For what it's worth, however, the ongoing catastrophe that has unfurled in the wake of the botched strike brought the issue of the LRA out of classified National Security Council meetings and onto the floor of Congress.

"Thus far, this operation has resulted in the worst-case scenario: it has failed to stop the LRA, while spurring the rebels to intensify their attacks against civilians," Wisconsin Senator Russ Feingold said in a statement to the Senate in March 2009.

"To put it bluntly, I believe supporting viable and legitimate efforts to disarm and demobilize the LRA is exactly the kind of thing in which AFRICOM should be engaged. Of course, the key words there are viable and legitimate."

And a viable and legitimate solution to the LRA menace is what Sentator Feingold then set out to create, borrowing heavily from the propositions of Father Benoit and his fellow rights campaigners.

Though few Americans are even aware it exists, the new law is indeed significant. For one thing, it is perhaps the most broadly supported piece of Africa-specific legislation in history. Introduced by Senator Feingold last year at a time of tooth and nail partisanship, the act was co-sponsored by 65 senators from both sides of the aisle and passed in the upper house by unanimous consent in March. In mid-May, it sailed through the House with a voice vote. Within two weeks, it was law.

Perhaps more important, however, has been the level and tone of discourse from the key decision makers in the Obama White House surrounding a policy that – though it also puts heavy emphasis on diplomatic efforts and financial assistance – would seem to imply stepping up U.S. military involvement in what is essentially an African bush war.

"I have been following the Lord's Resistance Army for more than 15 years. I just don't understand why we cannot end this scourge. And we are going to do everything we can to provide support we believe will enable us to do that," Secretary of State Hillary Clinton told the Senate Foreign Relations Committee in February.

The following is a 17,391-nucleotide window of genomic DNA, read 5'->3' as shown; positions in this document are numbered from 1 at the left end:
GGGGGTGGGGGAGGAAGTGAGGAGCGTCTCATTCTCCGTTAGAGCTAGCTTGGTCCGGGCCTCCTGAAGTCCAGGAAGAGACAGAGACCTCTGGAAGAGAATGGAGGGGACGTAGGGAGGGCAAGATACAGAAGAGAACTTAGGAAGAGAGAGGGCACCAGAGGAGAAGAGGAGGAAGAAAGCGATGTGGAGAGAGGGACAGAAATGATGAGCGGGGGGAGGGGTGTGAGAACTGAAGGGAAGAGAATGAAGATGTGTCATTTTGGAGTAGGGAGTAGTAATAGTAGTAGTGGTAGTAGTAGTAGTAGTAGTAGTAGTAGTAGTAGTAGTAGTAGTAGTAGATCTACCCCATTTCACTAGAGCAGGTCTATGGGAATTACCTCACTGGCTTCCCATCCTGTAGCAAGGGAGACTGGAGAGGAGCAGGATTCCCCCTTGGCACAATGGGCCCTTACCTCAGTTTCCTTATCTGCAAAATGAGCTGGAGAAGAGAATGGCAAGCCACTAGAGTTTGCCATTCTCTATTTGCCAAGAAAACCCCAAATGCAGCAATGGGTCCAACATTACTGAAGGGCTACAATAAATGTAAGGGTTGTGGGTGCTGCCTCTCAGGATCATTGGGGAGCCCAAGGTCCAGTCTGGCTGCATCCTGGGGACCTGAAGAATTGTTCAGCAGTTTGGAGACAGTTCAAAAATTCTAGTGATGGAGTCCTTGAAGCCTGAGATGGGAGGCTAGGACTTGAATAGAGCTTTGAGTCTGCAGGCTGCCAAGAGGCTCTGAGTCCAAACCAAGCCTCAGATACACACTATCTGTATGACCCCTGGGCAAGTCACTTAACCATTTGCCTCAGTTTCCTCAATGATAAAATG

And during his statement following the bill's signing, President Obama highlighted its emphasis on the protection of civilians.

"The legislation crystallizes the commitment of the United States to help bring an end to the brutality and destruction that have been a hallmark of the LRA across several countries for two decades, and to pursue a future of greater security and hope for the people of central Africa...I signed this bill today recognizing that we must all renew our commitments and strengthen our capabilities to protect and assist civilians caught in the LRA's wake, to receive those that surrender, and to support efforts to bring the LRA leadership to justice."

According to the law, the White House must formulate a new multi-agency strategy to deal with the rebels within 180 days, putting the deadline in November. And Benoit is impatient.

"It only says the law must be implemented by November. That doesn't mean they can't do it before," he says. And when I inject some skepticism into our conversation – suggesting that it is rather doubtful that any eventual American policy on the LRA will translate into a significant number of boots on the ground – he comes back with a pronouncement that at once reconciles his double persona: the man of infinite faith and the armchair general.

"I've always understood the Americans like this. When they had a problem with Gaddafi, they said midnight and it happened. The same with Sadaam Hussein. So we're just waiting. They've passed the law, so it will happen."

Then he smiles.